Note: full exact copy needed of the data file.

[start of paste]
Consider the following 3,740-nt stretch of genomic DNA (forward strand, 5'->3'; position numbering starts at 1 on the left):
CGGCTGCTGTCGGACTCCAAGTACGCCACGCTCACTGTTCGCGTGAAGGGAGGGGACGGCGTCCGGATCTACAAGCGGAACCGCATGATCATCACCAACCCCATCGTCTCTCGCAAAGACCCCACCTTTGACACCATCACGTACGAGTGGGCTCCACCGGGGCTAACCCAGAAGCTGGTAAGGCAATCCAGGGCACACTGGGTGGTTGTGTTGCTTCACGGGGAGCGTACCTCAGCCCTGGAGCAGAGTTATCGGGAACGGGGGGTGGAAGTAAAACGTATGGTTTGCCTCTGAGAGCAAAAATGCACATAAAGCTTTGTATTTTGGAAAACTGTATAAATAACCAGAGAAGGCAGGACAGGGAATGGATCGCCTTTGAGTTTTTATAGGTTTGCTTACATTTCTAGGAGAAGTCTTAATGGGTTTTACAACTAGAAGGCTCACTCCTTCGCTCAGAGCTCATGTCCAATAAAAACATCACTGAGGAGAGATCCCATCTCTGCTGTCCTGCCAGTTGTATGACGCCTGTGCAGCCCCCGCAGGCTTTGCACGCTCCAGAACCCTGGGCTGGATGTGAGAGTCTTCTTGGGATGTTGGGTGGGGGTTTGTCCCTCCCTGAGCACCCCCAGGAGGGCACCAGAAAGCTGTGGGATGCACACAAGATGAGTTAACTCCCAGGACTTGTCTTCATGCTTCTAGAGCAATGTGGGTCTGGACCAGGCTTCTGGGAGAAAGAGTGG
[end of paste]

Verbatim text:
Consider the following 3,740-nt stretch of genomic DNA (forward strand, 5'->3'; position numbering starts at 1 on the left):
CGGCTGCTGTCGGACTCCAAGTACGCCACGCTCACTGTTCGCGTGAAGGGAGGGGACGGCGTCCGGATCTACAAGCGGAACCGCATGATCATCACCAACCCCATCGTCTCTCGCAAAGACCCCACCTTTGACACCATCACGTACGAGTGGGCTCCACCGGGGCTAACCCAGAAGCTGGTAAGGCAATCCAGGGCACACTGGGTGGTTGTGTTGCTTCACGGGGAGCGTACCTCAGCCCTGGAGCAGAGTTATCGGGAACGGGGGGTGGAAGTAAAACGTATGGTTTGCCTCTGAGAGCAAAAATGCACATAAAGCTTTGTATTTTGGAAAACTGTATAAATAACCAGAGAAGGCAGGACAGGGAATGGATCGCCTTTGAGTTTTTATAGGTTTGCTTACATTTCTAGGAGAAGTCTTAATGGGTTTTACAACTAGAAGGCTCACTCCTTCGCTCAGAGCTCATGTCCAATAAAAACATCACTGAGGAGAGATCCCATCTCTGCTGTCCTGCCAGTTGTATGACGCCTGTGCAGCCCCCGCAGGCTTTGCACGCTCCAGAACCCTGGGCTGGATGTGAGAGTCTTCTTGGGATGTTGGGTGGGGGTTTGTCCCTCCCTGAGCACCCCCAGGAGGGCACCAGAAAGCTGTGGGATGCACACAAGATGAGTTAACTCCCAGGACTTGTCTTCATGCTTCTAGAGCAATGTGGGTCTGGACCAGGCTTCTGGGAGAAAGAGTGG